Denise Dearing

Professor and Chair of Biology

Denise Dearing

B.S. Eastern Connecticut State University

Ph.D. University of Utah

Research

References

dearing@bioscience.utah.edu

Denise Dearing's Lab Page

Denise Dearing's PubMed Literature Search

Research

Thousands of species of herbivorous mammals regularly confront the possibility of being poisoned by the plant secondary compounds in their food. Little experimental work exists on the physiological mechanisms that mammalian herbivores employ to deal with plant toxins or how some species such as the koala or Stephen’s woodrat are capable of specializing on toxic plants. My research focuses on ecological factors and physiological constraints that influence foraging behavior and the evolution of diet breadth in mammalian herbivores. I have three research areas that may be of interest to students in the molecular biology program.

1)    The evolution of detoxification enzymes: The first is to understand at a biochemical level, a subfamily of detoxification enzymes (Cytochrome P450 2B) that are diverse and critical in the processing of plant toxins by mammalian herbivores. This is a collaborative project with Dr. James Halpert (USCD School of Pharmacy); Jim is a biochemist who has studied the structure-function of CYP2B in humans and model species for over 30 years. Our joint project centers on conducting such research in a wild herbivore, the woodrat, and was recently funded by the NSF.

2)    The role of the microbiome in toxin degradation:The second area of interest is a project to determine how gut microbes aid mammalian herbivores in the degradation of plant toxins. To date, we have found that herbivorous woodrats harbor a diversity of microbes in their foregut and that microbial diversity plays a role in an herbivore’s ability to feed on a toxic diet.

3)    Temperature-dependent toxicity: The third examines whether the voluntary ingestion of toxins by mammalian herbivores is a function of ambient temperature. Pharmacological studies on clinical rodents have repeatedly found that the lethal dose of a pharmaceutical is a function of ambient temperature; animals tolerate far less of a compound at warm or extremely cold temperatures. Our results on wild herbivores suggest that this is a general pattern and the results have implications for predicting the responses of herbivorous mammals to a warming climate.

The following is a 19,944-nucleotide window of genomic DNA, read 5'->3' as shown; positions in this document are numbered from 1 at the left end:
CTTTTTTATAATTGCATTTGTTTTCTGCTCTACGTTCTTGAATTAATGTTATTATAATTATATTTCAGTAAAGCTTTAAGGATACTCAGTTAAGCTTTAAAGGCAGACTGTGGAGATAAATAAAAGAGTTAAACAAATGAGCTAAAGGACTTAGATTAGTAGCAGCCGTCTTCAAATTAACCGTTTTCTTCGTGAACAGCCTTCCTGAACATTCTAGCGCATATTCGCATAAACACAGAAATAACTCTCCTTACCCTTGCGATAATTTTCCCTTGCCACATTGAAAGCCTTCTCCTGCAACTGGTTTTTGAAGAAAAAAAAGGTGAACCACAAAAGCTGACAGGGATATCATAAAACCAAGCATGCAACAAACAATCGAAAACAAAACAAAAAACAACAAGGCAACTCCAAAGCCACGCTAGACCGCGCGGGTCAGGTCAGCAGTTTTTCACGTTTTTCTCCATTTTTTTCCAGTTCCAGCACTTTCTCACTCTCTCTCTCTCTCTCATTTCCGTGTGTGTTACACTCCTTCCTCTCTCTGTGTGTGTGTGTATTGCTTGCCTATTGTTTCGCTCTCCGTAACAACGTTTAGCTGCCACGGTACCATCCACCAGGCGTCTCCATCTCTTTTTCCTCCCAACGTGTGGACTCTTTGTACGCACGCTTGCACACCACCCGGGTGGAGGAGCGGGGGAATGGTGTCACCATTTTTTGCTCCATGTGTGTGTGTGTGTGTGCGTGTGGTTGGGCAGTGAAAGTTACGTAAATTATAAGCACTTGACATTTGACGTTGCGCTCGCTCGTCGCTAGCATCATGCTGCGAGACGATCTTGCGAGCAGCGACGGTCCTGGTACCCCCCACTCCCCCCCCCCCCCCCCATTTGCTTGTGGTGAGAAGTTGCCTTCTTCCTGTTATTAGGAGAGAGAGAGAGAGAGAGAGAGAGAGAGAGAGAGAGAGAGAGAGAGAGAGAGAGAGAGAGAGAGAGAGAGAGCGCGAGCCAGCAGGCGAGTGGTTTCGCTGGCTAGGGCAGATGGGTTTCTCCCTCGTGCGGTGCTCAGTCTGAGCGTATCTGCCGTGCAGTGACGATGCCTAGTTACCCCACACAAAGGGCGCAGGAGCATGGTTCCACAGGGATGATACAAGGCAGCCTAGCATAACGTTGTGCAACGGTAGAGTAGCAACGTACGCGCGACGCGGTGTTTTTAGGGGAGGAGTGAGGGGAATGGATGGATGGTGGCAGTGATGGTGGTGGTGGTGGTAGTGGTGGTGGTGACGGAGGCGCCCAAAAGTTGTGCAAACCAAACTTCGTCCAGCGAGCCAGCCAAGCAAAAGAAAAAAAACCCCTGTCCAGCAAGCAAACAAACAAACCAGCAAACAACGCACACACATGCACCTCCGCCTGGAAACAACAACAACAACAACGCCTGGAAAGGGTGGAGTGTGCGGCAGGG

We use a range of molecular techniques in these studies such as enzyme assays, heterologous expression of proteins, metabolomics, microarrays (we have developed custom arrays for our species) and high throughput sequencing.

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Publications:

  1. Kohl KD, Weiss RB, Cox J, Dale C, Dearing MD. (2014) Gut microbes of mammalian herbivores facilitate intake of plant toxins. Ecology Letters. Accepted.
  2. Kohl KD, Skopec MM, Dearing MD. (2014) Captivity results in disparate loss of gut microbial diversity in closely related hosts. Conserv Physiol. 2: cou009.
  3. Miller AW, Kohl KD, Dearing MD. (2014) The gastrointestinal tract of the white-throated woodrat (Neotoma albigula) harbors distinct consortia of oxalate-degrading bacteria. Appl Environ Microbiol. 80(5):1595-601
  4. Varner J, Dearing MD. (2014) Dietary plasticity in pikas as a strategy for atypical resource landscapes. Journal of Mammalogy, 95(1):000-000
  5. Wilderman PR, Jang H, Malenke JR, Salib M, Angermeier E, Lamime S, Dearing MD, Halpert JR. (2014) Functional characterization of cytochromes P450 2B from the desert woodrat Neotoma lepida. Toxicology and Applied Pharmacology. 274(3):393-401
  6. Miller AW, Dearing MD. (2014) The metabolic and ecological interactions that maintain the balance of oxalate in mammals. Pathogens. 2:636-652
  7. Samuni-Blank M, Izhaki I, Gerchman Y, Dearing MD. (2014) Taste aversion from fleshy fruits containing glucosinolates: Seed predator versus seed disperser. In Review.
  8. Dearing MD, Clay C, Lehmer E, Dizney L. (2014) The influence of community complexity on host interactions and pathogen prevalence. Journal of Mammalogy. In Review.
  9. Kohl KD, Dearing MD. (2013) Wild caught rodents retain a majority of their natural gut microbiota upon entrance into captivity. Environmental Microbiology Reports. 6(2):191-5
  10. Varner J, Dearing MD. Facultative dietary specialization in pikas as a strategy for novel resource landscapes. Journal of Mammology. DOI:10.1644/13-MAMM-A-099.1
  11. Skopec MM, Malenke J, Halpert JR, Dearing MD. (2013) An in vivo assay for elucidating the importance of cytochromes P450 for the ability of a wild mammalian herbivore (Neotoma lepida) to consume toxic plants. Physiological and Biochemical Zoology. 5:593-601
  12. Kurnath P, Dearing MD. (2013) Warmer ambient temperatures depress liver function in a mammalian herbivore. Biology Letters. DOI: 10.1098/rsbl.2013.0562
  13. Skopec MM, Hale AJ, Torregross A-M, Dearing MD. (2013) Biotransformational enzyme expression in the nasal epithelium of woodrats. Comparative Biochemisty and Physiology Part C. 157:72-79
 
Last Updated: 8/14/14